Bad timing

Put aside, if you will, just for a moment, both the substance and process elements of the West Bank settlements question, and focus on the timing.

With the political future of Iraq hanging in the balance, was there ever a less opportune moment for the US to enrage (or secretly delight) its foes and dismay its friends throughout the Arab world? Wasn’t Bush’s backing of Sharon’s plan a gift to Moqtada al Sadr and the insurgents of Fallujah?

If Sharon wants us to win in Iraq, why couldn’t he wait a couple of months, or even a couple of weeks, before putting the squeeze on Bush?

Update Matt Yglesias thinks that Sharon doesn’t want a democratic Iraq, because a democratic Iraq would still be anti-Israeli and would, because it was democratic, have more legitimacy. Fair enough. But having the United States defeated and humiliated in Iraq cannot be good for Israel in the long run. So this still seems to me a lousy time for the West Bank initiative (and the Rantisi hit). What surprises me is that the Bush foreign policy team either (1) didn’t see the likely blowback coming, or didn’t see it as worth worrying about or (2) didn’t have enough clout with Sharon to get him to cool his jets.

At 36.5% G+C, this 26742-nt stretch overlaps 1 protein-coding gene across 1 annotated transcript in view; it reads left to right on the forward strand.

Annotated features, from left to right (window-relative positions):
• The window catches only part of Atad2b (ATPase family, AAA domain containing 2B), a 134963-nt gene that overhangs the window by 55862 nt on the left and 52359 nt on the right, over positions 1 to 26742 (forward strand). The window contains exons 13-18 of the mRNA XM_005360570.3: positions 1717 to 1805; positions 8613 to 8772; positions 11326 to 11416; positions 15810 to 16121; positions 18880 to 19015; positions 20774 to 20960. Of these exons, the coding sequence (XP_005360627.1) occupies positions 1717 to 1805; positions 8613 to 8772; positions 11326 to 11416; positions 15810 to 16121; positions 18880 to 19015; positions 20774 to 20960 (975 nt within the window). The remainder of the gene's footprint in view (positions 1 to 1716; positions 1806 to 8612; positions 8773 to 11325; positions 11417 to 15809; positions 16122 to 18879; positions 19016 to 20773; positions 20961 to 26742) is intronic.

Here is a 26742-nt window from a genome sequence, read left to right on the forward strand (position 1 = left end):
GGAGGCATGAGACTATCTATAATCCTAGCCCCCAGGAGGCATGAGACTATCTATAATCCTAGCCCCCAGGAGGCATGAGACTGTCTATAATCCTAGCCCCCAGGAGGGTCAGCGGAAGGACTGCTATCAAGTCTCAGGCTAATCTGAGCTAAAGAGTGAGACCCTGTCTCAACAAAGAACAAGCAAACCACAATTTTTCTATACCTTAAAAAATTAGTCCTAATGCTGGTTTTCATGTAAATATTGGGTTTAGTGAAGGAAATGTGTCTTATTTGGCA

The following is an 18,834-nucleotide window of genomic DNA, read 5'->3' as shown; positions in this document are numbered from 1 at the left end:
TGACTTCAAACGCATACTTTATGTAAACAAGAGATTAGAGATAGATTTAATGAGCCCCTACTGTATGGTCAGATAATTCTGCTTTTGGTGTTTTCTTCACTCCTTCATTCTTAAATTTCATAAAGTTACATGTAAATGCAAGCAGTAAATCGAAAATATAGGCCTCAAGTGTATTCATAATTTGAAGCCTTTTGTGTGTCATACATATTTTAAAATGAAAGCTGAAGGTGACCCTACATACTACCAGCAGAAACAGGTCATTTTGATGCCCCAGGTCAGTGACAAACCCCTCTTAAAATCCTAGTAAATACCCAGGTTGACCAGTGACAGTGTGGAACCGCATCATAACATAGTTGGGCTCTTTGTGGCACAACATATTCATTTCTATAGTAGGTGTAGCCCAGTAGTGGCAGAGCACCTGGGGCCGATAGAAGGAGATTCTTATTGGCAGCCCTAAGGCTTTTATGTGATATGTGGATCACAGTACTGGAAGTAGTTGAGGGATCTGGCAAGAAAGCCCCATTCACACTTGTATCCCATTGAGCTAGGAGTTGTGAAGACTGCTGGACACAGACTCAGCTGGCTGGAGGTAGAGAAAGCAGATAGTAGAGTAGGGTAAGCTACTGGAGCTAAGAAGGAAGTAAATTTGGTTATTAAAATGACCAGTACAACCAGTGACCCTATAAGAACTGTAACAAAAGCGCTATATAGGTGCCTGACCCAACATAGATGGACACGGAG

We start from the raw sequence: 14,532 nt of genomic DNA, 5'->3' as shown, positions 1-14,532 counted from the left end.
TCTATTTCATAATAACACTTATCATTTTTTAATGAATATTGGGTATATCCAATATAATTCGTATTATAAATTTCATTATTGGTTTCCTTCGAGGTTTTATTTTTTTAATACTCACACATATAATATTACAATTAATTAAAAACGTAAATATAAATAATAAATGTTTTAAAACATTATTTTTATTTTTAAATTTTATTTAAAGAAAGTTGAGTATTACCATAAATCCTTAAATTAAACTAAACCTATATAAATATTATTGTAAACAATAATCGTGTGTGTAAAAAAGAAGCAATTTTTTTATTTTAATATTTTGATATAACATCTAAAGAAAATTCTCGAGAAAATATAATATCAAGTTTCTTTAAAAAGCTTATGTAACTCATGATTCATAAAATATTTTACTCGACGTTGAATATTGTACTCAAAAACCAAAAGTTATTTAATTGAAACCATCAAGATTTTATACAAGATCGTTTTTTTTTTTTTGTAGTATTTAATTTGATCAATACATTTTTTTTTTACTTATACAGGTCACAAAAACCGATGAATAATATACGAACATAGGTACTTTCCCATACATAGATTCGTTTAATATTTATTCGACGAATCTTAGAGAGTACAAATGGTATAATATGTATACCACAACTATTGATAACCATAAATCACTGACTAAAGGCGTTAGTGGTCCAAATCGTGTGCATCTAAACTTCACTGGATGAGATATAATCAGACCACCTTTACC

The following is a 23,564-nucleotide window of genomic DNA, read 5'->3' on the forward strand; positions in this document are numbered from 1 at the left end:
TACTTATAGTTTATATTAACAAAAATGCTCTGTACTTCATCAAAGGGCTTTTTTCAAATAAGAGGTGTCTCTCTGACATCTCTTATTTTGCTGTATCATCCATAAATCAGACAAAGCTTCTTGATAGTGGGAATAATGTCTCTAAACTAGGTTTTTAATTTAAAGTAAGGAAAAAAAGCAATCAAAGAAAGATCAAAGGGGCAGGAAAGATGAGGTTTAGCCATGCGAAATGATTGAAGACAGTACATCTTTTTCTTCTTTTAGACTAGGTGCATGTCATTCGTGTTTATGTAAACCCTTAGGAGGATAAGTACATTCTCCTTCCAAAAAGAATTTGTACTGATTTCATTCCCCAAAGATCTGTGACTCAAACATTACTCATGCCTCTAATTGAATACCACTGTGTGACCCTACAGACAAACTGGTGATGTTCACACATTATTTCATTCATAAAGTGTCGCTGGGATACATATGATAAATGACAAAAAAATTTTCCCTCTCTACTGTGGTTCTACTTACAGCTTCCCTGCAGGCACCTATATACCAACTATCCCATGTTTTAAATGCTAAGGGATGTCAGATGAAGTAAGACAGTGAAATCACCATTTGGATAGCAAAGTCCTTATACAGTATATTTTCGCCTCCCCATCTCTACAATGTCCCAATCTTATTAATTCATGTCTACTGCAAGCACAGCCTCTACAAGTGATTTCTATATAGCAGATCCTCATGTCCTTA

Author: Mark Kleiman

Professor of Public Policy at the NYU Marron Institute for Urban Management and editor of the Journal of Drug Policy Analysis. Teaches about the methods of policy analysis about drug abuse control and crime control policy, working out the implications of two principles: that swift and certain sanctions don't have to be severe to be effective, and that well-designed threats usually don't have to be carried out. Books: Drugs and Drug Policy: What Everyone Needs to Know (with Jonathan Caulkins and Angela Hawken) When Brute Force Fails: How to Have Less Crime and Less Punishment (Princeton, 2009; named one of the "books of the year" by The Economist Against Excess: Drug Policy for Results (Basic, 1993) Marijuana: Costs of Abuse, Costs of Control (Greenwood, 1989) UCLA Homepage Curriculum Vitae Contact: